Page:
Australia’s high court yesterday denied the final appeal of a man charged with murder and attempted kidnapping in the Australian outback, where one piece of government evidence was the identification of the accused’s dog from a lineup procedure that the defense alleges was unduly suggestive. Given the serious problems with mere cross-racial IDs, it’s tough to imagine that even a carefully crafted “dog lineup” could have the slightest hope of resulting in a reliable identification. That the Australian court gave this evidence its stamp of reliability and allowed it in front of a jury is inexplicable.
And the government in this case wasn’t satisfied with a cross-species ID. In addition, they managed to introduce the testimony of a “forensic facial ID expert” — not to be confused with an actual scientist — who apparently viewed some video footage from a truck stop and testified, bolstered by the court-sanctioned semblance of “expertise,” that the man in the video was “definitely” the defendant. I’d like to see the validation studies and error rates on that particular trick.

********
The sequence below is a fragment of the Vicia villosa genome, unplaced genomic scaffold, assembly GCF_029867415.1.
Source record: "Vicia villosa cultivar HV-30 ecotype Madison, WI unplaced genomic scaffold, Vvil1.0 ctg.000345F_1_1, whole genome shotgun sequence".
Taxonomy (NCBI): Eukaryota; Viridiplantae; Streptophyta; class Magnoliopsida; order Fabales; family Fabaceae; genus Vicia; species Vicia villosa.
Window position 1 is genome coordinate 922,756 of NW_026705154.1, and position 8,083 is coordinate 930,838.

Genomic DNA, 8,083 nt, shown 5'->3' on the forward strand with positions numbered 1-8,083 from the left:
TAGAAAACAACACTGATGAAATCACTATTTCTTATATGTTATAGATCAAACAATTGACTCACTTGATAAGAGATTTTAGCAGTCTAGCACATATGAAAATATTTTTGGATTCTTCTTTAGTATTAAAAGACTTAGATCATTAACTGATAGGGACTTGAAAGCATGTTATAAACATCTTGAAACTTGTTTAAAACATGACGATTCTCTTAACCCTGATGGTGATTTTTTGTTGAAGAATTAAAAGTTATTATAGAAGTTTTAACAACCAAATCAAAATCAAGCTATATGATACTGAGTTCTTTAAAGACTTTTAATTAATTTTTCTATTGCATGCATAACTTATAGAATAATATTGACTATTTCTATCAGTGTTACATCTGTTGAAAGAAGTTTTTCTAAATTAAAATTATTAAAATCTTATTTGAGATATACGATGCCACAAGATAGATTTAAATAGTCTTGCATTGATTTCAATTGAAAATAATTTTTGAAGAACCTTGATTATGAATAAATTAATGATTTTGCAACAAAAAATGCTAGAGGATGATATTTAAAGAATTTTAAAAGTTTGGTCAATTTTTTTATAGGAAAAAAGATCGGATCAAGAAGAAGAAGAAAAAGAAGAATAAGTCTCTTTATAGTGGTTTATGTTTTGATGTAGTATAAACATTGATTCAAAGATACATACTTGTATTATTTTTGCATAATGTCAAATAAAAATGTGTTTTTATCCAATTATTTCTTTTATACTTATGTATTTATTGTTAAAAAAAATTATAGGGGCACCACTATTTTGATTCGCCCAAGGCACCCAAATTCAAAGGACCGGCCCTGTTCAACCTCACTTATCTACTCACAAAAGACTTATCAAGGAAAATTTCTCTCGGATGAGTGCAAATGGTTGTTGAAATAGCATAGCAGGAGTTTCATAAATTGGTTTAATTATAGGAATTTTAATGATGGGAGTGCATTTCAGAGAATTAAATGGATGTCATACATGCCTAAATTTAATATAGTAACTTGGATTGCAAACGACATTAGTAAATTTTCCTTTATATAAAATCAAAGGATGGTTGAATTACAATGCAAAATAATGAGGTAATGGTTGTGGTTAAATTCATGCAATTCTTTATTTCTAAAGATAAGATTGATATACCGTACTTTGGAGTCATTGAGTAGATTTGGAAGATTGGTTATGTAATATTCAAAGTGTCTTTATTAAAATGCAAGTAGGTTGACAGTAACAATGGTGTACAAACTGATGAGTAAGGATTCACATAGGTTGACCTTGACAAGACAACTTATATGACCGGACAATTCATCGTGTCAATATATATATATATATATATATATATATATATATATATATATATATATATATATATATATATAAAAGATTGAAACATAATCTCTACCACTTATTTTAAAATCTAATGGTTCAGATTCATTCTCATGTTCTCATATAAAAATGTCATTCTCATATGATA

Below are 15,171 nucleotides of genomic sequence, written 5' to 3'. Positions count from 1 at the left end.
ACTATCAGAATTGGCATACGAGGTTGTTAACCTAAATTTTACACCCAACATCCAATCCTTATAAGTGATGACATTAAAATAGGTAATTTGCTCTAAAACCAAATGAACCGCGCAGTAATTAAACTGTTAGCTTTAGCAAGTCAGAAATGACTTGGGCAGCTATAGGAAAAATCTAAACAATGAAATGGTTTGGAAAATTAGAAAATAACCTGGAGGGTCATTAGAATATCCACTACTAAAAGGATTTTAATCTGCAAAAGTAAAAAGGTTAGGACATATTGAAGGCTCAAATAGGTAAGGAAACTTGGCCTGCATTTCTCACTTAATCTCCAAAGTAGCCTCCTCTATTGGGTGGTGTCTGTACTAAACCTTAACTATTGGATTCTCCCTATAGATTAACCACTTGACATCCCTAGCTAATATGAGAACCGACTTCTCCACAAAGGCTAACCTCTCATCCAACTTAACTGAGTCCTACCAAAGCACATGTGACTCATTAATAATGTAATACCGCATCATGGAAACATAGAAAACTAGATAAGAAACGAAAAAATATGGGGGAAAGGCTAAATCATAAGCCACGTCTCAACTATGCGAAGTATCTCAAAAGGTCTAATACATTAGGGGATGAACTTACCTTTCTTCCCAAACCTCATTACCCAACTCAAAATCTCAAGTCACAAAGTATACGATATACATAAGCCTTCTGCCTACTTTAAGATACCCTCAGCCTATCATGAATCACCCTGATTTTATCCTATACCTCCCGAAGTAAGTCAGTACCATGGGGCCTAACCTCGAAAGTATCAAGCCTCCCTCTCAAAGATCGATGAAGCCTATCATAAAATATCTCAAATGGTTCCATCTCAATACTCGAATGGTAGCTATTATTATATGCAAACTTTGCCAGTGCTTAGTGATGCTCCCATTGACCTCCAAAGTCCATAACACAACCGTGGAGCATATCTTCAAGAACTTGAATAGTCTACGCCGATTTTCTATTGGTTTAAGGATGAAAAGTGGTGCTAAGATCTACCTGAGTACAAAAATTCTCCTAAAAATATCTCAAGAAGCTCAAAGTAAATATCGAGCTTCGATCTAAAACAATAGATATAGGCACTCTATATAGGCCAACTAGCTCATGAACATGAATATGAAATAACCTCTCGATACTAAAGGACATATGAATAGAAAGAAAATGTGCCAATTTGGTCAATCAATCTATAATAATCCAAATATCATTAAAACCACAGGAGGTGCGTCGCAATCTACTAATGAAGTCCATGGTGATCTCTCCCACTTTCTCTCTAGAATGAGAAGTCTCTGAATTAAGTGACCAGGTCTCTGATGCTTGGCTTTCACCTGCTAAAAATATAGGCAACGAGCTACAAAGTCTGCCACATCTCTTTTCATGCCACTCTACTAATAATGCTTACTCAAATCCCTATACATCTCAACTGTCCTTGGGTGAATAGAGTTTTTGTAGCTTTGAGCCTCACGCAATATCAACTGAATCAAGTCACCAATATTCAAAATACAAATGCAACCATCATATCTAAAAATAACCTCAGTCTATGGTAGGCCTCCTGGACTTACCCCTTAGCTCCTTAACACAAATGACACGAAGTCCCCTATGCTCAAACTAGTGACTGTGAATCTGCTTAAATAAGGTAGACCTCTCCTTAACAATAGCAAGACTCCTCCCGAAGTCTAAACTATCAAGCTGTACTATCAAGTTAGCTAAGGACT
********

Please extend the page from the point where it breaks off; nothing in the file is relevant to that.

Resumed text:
Also central to the government’s case was an identification of the defendant by the woman who witnessed her husband’s murder, but who only reported the defendant to the police after seeing his photo on an internet news site. The suggestive and corrupting effect of that sort of exposure prior to an identification procedure is also well documented.
It appears as though there may have been other strong evidence in this case, but the existence of corroborating evidence should not serve as justification to throw basic standards of reliability out the window. The reliability and admissibility of any piece of evidence should be assessed on its own strength. There is nothing in the rules of evidence to suggest that a purported DNA match should serve to diminish the admissibility requirements for all other evidence in a case, making way for the evidentiary free-for-all that this case appears to have been.